Fly Ball and Agility Training for Dogs

The idea of putting a dog to “work” might seem strict or tough. However, the breeding origins of dogs are almost always based on some kind of work or service and they will be happier and more fulfilled when given a job to do. There are also many added benefits of giving your dog a task or employing it in a productive activity. One of the most rewarding reasons to put your dog to work is the bond it will develop with you. You’ll both learn to problem solve and achieve goals together. The mental stimulation that a dog experiences when engaging in a new activity is healthy and will aid in a more active, robust life. Mental stimulation will also result in a calmer dog around the house each day that the pet is worked or trained.

Another benefit of giving your dog an outlet or employment is that it will rectify a lot of bad behavior. Engaging in an activity as a team enhances your connection, so find one that you and your dog enjoy together. I like a Frisbee and plan to participate with my dog in “Disc Dog” when he is old enough. The age at which you would want to put a dog to work depends on the sport. If it requires fast speed and quick turns, wait until the dog is full grown, at 18 months. Nose work, however, can be done immediately.

When deciding which type of task or job to give your dog, an important consideration is what kind of activity your dog is bred to perform. For example, a German Shepherd is bred for herding and will be happiest when using its natural skills. Since most people don’t get a German Shepherd to herd their livestock, you will want to find herding classes where that activity is made possible as a recreational sport in the more urban environment1

Some of the common dog job/hobbies are:

Fly Ball:This is a relay race and social sport for pets and their owners. You compete in a club environment in teams of four (four owners and four dogs), which allows you to get to know other club members and dog lovers. This can be a great meeting place for dog play dates. The sport can be physically demanding and is good for healthy dogs. There are currently over 400 active clubs and more than 6,000 dog teams that compete. Be aware that many dogs, when in a competitive environment, will act unruly and you shouldn’t correct it for the sake of your dog’s peak performance. The sport is made by a handler sending their dog off on a straight-away course where the dog maneuvers over various hurdles. At the end of the course is a box containing a ball. They pounce on the box, pressing a lever which releases a tennis ball. The dog grabs the ball and runs back as fast as possible, passing the starting line which sends out the next dog in this relay race.2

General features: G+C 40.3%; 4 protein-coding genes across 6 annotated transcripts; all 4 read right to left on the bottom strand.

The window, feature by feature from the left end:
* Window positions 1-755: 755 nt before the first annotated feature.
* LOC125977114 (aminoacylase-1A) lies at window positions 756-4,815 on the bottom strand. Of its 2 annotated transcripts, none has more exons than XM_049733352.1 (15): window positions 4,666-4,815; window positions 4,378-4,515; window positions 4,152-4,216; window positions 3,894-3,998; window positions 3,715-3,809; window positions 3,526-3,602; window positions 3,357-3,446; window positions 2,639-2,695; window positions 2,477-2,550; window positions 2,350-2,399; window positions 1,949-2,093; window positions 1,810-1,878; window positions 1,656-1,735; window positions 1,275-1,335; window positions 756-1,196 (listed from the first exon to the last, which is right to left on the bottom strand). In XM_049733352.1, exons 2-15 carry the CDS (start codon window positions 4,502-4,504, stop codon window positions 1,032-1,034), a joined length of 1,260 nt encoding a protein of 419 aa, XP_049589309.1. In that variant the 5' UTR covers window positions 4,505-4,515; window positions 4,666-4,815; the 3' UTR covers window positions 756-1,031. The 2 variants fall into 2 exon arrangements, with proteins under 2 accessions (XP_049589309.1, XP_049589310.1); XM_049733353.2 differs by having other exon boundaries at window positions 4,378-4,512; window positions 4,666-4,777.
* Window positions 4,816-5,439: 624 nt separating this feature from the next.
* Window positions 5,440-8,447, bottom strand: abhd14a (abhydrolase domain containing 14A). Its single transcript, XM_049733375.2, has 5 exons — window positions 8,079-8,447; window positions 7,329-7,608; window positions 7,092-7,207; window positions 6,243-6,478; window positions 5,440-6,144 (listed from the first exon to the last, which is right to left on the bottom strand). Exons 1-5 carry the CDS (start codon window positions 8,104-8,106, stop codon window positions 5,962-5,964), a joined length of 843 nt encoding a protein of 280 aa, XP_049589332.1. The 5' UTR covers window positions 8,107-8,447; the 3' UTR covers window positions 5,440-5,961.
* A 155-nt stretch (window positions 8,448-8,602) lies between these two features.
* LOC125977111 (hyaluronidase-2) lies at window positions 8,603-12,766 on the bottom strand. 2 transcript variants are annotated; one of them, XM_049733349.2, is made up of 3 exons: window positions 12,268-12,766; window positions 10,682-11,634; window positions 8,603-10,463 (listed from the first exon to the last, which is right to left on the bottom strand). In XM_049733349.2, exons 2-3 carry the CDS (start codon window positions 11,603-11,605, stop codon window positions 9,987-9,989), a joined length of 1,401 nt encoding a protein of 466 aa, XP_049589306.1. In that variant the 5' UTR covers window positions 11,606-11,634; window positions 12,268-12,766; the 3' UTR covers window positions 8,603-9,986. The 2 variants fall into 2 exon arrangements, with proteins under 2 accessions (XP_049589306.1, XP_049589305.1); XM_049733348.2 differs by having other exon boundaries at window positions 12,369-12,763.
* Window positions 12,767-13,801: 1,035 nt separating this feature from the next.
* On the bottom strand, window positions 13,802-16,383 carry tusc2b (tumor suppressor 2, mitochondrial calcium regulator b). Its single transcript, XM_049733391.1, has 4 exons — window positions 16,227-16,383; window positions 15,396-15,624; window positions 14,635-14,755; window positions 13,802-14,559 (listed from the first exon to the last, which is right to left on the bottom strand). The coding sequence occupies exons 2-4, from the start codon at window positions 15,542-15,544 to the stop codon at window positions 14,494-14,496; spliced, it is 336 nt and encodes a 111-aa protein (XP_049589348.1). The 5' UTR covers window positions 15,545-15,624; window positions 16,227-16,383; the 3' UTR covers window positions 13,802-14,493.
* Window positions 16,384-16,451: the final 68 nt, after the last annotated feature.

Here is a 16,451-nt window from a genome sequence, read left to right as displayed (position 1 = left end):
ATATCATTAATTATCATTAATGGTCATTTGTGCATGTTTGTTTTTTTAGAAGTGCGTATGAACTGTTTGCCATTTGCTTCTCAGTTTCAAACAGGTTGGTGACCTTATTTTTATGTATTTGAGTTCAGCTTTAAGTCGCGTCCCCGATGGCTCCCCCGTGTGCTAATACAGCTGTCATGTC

Agility: Arguably the most well known organized dog sport, agility, is a convenient way to work and compete with your dog. It is more accessible as you can set up an obstacle course in your back yard. It is easy to obtain the supplies from your local home improvement store, such as PVC pipe, to make your own obstacles. In the competition environment, handler and dog are critiqued by their time and accuracy in completing the course. The positions of the obstacles are changed every time, so the dog relies on the handler to guide it in the direction of which obstacle to go over, and in what order. The dog isn’t supposed to go on the course alone, without the handler’s direction. The handler is only allowed to provide guidance by means of voice and hand signals. There are no training aids such as food or leash allowed. Some of the familiar obstacles are: weave poles, hurdles and tunnels.3

Leave a Reply

Your email address will not be published. Required fields are marked *

Dog Accessories Online


Before Ryan our dog was out of control. We could not stop the general lack of obedience. After the first lesson with Ryan our dog learned a lot and has improved leaps and bounds. We now take our dog off leash on trails, camping and the park. Thanks for all your help with Ollie.

By: Jeff and Sara G.

Just wanted to tell you how wonderful it is to have Bridey around since her training. We are amazed at how well she is behaving.

By: Adrienne C.

If you want a very happy well trained dog this program is the way to go. I have tried other trainers but they just did’nt work for us. If you don’t want to spend a lot of time yelling at your pet give Ryan a try. Work with
him and you and your pet will be happier.

By: Nita B.

When we brought Luna to training we didn’t know what to expect. Actually, we were a little doubtful even though we heard great things about the company. But, we have been to other trainers in the past without much success. We saw a total transformation in only two lessons. In did 4 lessons total and we now enjoy our Luna off leash at parks, she is behaved when visitors come over and she is just more enjoyable overall!

By: Denise and Richard Y.

My dog behaved well but only in our house without much distractions. Through training I learned my dog has a difficult time listening when other things has his interest. The trainer taught me how to get my dogs focus around distractions. Now, we pass other dogs on a walks and out in public without any issues. Our walks are now relaxing for the two of us and I find I want to take him with me more because he is so well behaved. I highly recommend you give Ryan and the Canine Connection a try, I promise you won’t regret it. They know there stuff, not only will they get you great results but you will learn know your dog thinks.

By: Carlos E.
Read More Barkimonials
WordPress Image Lightbox Plugin